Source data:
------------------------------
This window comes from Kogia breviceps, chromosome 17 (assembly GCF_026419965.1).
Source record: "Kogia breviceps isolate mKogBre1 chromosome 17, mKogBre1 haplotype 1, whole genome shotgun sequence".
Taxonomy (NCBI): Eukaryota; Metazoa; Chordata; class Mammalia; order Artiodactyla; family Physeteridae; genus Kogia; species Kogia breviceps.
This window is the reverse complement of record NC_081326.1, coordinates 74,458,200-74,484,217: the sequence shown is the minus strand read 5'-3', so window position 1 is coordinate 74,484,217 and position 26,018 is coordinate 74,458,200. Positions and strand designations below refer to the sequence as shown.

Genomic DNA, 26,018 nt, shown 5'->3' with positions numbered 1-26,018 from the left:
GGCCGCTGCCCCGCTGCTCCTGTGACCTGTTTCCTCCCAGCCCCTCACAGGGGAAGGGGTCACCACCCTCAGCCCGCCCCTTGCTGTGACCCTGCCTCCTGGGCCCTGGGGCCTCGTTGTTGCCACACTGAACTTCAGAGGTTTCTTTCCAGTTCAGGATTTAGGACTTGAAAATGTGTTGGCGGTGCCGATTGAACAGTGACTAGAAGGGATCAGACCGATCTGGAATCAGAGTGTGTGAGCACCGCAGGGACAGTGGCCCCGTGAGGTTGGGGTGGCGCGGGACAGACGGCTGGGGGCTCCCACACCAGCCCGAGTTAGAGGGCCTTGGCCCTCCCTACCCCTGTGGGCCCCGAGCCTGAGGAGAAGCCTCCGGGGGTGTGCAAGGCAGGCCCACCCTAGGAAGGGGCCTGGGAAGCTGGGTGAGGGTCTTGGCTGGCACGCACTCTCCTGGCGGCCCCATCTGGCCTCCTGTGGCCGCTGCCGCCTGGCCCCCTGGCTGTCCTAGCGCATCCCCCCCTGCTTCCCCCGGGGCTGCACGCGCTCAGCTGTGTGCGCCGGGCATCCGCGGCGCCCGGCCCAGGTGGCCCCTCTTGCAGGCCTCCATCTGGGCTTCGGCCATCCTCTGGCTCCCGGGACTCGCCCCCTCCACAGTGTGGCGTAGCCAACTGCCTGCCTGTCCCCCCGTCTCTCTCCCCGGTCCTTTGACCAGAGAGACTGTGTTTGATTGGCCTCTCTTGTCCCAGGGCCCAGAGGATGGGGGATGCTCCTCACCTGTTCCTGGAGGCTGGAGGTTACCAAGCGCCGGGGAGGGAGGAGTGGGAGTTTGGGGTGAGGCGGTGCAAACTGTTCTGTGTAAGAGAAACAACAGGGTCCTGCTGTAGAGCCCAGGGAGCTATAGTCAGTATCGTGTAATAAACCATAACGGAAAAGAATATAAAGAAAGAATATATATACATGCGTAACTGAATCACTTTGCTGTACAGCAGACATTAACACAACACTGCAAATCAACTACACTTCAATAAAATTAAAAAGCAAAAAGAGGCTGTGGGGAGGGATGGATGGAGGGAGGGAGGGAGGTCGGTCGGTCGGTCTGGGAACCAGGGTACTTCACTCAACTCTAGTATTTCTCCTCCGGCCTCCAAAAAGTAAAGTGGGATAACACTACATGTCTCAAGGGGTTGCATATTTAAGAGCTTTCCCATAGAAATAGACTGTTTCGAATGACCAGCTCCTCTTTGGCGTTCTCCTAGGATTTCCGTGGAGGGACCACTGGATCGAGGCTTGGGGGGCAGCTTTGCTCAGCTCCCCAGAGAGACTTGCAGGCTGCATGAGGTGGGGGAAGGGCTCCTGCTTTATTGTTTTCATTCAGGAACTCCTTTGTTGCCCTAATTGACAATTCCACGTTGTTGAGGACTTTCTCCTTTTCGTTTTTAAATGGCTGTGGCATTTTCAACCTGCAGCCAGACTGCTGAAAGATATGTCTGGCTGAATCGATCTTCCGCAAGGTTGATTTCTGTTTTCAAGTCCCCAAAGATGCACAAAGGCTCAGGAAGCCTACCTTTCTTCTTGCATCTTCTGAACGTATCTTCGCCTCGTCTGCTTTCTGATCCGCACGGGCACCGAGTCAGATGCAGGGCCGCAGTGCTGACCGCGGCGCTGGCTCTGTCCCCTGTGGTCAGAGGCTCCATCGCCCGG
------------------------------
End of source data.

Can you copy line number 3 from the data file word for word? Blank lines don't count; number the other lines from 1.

Taxonomy (NCBI): Eukaryota; Metazoa; Chordata; class Mammalia; order Artiodactyla; family Physeteridae; genus Kogia; species Kogia breviceps.